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Professional Development Guide

Guide for faculty that contains resources and recommendations for high-impact practices, faculty competencies, and more

How is this guide organized?

Skagit Valley College encourages faculty to seek out professional development opportunities that relate to the essential competencies as listed in the collective bargaining agreement.

To make the connection between professional development and essential competencies easy, this guide provides professional development resources organized by essential competencies.


All resources in this guide are backed by evidence and are proven to improve instruction. While educational trends come and go, there are research-backed practices, understandings, and skills that lead to better instruction.

The resources in this guide focus on those enduring practices, understandings, and skills

Threshold Concepts

For each competency in this guide, there is a list of threshold concepts.

A threshold concept, is a concept that, once understood, changes the way that a person understands a topic. As part of professional development, faculty can research and master educational threshold concepts to improve their instruction.

“A threshold concept can be considered as akin to a portal, opening up a new and previously inaccessible way of thinking about something. It represents a transformed way of understanding, or interpreting, or viewing something without which the learner cannot progress.” (2003, p1).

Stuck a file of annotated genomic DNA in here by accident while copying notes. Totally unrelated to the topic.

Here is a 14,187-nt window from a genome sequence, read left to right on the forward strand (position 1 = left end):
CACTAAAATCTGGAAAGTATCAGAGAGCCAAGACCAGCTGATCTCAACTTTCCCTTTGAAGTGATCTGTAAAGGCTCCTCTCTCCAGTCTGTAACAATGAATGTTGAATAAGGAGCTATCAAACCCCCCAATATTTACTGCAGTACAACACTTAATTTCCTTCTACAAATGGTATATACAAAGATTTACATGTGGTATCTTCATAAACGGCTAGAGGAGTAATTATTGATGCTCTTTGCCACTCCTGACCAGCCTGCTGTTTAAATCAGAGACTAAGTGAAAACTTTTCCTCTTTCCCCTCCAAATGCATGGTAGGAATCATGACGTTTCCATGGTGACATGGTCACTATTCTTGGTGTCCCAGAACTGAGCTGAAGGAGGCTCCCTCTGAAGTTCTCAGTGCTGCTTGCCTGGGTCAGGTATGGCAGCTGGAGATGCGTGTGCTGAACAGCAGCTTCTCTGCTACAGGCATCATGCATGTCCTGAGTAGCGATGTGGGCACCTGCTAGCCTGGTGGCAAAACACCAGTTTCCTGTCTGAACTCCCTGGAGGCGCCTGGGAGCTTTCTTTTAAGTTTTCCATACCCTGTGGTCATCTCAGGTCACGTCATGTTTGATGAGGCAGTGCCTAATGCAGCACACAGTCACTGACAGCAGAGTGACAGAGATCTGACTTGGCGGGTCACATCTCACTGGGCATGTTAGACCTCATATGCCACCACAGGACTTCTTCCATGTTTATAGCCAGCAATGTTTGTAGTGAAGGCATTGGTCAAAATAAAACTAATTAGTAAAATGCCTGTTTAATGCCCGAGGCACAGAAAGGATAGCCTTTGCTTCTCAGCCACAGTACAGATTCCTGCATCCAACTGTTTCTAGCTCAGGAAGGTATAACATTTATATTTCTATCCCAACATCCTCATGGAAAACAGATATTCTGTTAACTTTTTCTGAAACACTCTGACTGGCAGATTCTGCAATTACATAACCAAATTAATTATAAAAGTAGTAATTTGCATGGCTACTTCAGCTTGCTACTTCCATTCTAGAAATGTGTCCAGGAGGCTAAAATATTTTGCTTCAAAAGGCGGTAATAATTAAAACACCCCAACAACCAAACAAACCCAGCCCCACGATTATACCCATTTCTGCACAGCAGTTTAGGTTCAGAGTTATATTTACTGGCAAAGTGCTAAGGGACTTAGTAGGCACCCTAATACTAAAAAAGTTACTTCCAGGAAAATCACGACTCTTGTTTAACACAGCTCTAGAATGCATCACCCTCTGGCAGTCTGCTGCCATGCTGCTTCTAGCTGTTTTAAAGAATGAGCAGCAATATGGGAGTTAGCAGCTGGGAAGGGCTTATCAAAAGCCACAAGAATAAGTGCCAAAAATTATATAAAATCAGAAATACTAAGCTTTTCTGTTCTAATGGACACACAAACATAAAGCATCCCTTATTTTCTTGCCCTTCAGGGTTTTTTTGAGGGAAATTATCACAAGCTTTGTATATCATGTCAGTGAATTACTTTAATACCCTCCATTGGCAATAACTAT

In education, threshold concepts are often discussed as the concepts students need to understand in order to excel in their discipline. For the purpose of this guide, threshold concepts are the concepts that faculty need to understand in order to excel in instruction. Myer and Land present five elements of threshold concepts:

  • Threshold concepts are transformative—once an individual understands a threshold concept, their view and understanding of the world changes. Not only is this change cognitive, it is ontological as well. Once a faculty member understands a threshold concept of education, they become a different teacher.
  • Threshold concepts are irreversible—once a faculty member understands an educational threshold concept, they don’t forget it. For example, once a faculty fully understands the concept of formative assessment, the faculty member does not teach without using formative assessment.
  • Threshold concepts are integrative—threshold concepts allow learners to make connections that were previously inaccessible to them. Threshold concepts are like glue for schema. They connect ideas and allow a learner to understand other concepts at a deeper level.
  • Threshold concepts are conceptually bound—threshold concepts border other threshold concepts and are connected, creating enduring schemas that define a discipline.
  • Threshold concepts can involve “troublesome knowledge”—threshold concepts often incite uncomfortable, emotional responses in the learner. This is because they oftentimes go against what the learner thinks of as intuitive knowledge. For instance, the outdated idea that students should be graded on a bell curve is oftentimes accepted as common sense, but the threshold concept of blank challenges this notion.

Want to learn more about threshold concepts? Read 1 Meyer, J., & Land, R. (2003). Threshold concepts and troublesome knowledge: Linkages to ways of thinking and practicing within the disciplines (pp. 412-424). Edinburgh: University of Edinburgh.

Watch this video about Threshold Concepts

Center for Engaged Learning. (2019, June 11). What are Threshold Concepts? Retrieved from

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